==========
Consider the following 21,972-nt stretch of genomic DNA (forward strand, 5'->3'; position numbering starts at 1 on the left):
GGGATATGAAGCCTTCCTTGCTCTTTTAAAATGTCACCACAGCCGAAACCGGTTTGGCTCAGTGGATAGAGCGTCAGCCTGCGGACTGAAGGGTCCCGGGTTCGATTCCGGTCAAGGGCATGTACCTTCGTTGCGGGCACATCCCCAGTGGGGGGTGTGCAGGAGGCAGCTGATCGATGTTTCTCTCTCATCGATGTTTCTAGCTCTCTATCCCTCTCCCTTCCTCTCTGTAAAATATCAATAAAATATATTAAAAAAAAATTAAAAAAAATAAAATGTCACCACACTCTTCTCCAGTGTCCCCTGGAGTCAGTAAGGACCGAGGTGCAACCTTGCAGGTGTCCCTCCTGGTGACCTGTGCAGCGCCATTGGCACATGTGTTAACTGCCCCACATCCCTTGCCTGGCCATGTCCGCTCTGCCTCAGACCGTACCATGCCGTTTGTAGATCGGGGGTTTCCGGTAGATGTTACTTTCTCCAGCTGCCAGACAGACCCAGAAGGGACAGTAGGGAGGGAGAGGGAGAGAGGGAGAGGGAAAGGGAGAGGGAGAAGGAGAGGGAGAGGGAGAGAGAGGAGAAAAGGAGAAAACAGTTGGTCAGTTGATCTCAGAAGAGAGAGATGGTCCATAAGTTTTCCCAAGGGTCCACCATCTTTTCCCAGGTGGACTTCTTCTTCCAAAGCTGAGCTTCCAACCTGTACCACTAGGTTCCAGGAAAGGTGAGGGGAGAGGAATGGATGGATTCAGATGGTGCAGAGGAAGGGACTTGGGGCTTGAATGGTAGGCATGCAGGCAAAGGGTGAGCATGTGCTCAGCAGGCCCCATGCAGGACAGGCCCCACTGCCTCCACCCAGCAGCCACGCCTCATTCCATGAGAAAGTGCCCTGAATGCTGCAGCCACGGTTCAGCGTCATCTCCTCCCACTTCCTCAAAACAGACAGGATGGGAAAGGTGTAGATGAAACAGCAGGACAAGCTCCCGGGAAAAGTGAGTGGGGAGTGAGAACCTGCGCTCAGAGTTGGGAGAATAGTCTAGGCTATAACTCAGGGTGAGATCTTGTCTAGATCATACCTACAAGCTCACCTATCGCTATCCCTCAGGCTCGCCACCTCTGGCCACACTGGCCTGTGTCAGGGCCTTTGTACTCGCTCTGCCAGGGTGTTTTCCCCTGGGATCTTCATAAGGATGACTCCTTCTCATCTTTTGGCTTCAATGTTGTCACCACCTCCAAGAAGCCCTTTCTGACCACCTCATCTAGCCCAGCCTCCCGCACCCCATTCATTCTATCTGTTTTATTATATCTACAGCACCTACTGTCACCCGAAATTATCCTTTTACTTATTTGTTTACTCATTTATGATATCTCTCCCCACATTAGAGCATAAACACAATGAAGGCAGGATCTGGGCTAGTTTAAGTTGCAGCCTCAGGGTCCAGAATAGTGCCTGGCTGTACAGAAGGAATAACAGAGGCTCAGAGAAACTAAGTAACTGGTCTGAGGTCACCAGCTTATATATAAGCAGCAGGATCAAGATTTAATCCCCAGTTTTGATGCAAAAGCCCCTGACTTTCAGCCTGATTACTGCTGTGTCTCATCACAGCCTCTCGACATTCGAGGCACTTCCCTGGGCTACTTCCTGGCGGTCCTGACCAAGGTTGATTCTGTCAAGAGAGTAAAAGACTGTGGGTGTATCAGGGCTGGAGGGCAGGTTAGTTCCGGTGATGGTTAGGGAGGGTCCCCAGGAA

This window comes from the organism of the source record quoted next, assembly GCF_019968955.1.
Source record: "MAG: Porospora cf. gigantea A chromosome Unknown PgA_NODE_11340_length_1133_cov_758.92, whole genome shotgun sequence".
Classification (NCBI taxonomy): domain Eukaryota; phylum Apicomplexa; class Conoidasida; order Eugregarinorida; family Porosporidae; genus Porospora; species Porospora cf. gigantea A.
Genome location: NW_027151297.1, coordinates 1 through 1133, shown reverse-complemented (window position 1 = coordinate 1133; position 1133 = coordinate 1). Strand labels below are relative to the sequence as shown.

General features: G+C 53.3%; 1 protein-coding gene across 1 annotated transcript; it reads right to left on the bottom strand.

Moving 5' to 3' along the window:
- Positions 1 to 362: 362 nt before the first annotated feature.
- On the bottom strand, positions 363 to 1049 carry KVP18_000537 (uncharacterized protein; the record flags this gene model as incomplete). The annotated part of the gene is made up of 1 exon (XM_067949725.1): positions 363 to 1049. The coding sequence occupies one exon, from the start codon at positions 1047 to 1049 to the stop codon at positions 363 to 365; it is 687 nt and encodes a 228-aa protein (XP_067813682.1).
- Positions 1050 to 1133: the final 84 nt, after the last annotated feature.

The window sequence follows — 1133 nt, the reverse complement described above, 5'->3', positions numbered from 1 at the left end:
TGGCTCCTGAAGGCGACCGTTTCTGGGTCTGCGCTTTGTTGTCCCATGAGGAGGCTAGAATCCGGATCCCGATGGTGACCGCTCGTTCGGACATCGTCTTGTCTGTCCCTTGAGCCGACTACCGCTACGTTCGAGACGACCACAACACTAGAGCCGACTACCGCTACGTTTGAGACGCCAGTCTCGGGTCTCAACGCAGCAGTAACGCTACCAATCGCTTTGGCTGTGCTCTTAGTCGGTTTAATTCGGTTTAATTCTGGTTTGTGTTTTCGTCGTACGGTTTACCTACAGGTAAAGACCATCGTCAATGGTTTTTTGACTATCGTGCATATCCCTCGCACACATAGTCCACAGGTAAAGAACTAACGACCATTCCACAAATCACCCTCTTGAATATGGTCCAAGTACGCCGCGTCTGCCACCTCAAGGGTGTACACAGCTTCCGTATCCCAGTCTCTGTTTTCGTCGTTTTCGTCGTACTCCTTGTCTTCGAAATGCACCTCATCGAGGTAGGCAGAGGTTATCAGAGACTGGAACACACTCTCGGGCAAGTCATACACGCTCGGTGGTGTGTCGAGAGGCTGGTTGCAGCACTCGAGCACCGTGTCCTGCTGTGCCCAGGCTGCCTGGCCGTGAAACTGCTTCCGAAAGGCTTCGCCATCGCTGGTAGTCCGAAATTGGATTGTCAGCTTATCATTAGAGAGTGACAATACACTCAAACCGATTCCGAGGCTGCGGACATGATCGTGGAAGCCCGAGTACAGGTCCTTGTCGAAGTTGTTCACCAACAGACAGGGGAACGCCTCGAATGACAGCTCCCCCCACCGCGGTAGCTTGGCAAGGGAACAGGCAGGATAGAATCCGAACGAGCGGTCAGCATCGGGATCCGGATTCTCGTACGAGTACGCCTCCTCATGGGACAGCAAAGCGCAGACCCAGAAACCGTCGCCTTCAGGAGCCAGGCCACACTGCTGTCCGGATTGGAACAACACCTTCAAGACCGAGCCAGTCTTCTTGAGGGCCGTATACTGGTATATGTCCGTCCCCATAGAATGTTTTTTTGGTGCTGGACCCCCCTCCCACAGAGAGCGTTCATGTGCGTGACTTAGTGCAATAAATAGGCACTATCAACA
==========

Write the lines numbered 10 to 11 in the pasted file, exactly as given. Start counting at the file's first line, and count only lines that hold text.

- On the bottom strand, positions 363 to 1049 carry KVP18_000537 (uncharacterized protein; the record flags this gene model as incomplete). The annotated part of the gene is made up of 1 exon (XM_067949725.1): positions 363 to 1049. The coding sequence occupies one exon, from the start codon at positions 1047 to 1049 to the stop codon at positions 363 to 365; it is 687 nt and encodes a 228-aa protein (XP_067813682.1).
- Positions 1050 to 1133: the final 84 nt, after the last annotated feature.